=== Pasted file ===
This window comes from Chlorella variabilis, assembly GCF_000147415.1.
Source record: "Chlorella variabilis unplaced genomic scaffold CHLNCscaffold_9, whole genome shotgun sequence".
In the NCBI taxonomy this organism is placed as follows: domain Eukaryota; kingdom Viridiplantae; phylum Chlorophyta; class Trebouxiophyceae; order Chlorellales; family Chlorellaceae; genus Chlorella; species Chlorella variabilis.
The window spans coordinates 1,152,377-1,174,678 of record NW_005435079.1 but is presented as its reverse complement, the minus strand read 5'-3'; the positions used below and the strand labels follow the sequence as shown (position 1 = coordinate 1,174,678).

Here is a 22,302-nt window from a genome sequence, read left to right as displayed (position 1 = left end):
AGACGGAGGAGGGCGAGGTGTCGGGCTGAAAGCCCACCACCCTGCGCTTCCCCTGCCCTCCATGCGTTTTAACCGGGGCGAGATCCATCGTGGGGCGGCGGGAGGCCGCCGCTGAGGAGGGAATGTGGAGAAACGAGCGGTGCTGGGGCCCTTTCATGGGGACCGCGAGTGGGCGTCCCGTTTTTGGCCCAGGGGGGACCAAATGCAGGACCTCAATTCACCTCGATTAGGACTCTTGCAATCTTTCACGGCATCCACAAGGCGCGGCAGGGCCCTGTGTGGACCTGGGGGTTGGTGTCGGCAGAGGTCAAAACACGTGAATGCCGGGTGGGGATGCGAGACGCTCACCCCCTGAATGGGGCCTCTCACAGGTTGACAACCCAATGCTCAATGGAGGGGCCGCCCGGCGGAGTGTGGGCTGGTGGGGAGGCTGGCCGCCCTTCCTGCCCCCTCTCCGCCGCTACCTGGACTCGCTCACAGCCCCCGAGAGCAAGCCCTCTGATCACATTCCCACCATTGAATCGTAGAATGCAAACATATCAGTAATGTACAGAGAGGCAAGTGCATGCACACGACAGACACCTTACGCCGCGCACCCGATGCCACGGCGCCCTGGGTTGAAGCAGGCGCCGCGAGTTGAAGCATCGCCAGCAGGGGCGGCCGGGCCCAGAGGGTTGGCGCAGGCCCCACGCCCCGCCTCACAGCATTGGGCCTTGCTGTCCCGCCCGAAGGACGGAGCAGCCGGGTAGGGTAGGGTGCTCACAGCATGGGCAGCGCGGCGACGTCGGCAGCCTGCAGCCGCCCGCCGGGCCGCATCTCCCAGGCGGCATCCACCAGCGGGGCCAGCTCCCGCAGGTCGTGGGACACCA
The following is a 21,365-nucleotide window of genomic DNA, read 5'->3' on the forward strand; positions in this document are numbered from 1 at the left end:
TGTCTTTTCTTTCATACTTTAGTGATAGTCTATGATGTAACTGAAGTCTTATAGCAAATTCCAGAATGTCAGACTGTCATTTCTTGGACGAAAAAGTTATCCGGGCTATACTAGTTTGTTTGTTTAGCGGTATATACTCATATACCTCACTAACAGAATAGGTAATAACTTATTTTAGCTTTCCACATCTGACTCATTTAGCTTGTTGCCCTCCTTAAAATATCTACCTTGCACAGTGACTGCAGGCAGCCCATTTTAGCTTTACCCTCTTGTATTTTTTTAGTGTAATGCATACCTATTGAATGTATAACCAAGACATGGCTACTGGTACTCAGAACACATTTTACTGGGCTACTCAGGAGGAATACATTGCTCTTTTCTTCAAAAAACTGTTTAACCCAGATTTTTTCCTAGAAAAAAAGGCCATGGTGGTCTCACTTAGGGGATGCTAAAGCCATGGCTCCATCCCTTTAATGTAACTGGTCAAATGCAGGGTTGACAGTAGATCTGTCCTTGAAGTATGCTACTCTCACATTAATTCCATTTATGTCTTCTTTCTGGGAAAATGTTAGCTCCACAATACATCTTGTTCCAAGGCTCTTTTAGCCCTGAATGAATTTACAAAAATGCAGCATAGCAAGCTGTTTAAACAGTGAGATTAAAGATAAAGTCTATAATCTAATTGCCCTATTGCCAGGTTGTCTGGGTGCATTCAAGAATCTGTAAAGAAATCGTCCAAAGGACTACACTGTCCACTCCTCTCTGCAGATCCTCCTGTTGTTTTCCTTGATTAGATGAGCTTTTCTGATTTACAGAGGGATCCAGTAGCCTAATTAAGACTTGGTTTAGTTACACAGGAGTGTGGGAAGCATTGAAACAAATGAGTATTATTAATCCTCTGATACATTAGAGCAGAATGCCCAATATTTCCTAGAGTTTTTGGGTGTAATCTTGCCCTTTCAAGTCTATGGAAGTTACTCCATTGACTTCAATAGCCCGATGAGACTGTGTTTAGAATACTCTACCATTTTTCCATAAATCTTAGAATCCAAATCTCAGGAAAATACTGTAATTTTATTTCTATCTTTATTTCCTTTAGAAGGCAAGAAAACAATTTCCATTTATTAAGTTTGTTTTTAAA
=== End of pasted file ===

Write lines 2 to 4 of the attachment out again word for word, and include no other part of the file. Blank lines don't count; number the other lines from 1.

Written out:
Source record: "Chlorella variabilis unplaced genomic scaffold CHLNCscaffold_9, whole genome shotgun sequence".
In the NCBI taxonomy this organism is placed as follows: domain Eukaryota; kingdom Viridiplantae; phylum Chlorophyta; class Trebouxiophyceae; order Chlorellales; family Chlorellaceae; genus Chlorella; species Chlorella variabilis.
The window spans coordinates 1,152,377-1,174,678 of record NW_005435079.1 but is presented as its reverse complement, the minus strand read 5'-3'; the positions used below and the strand labels follow the sequence as shown (position 1 = coordinate 1,174,678).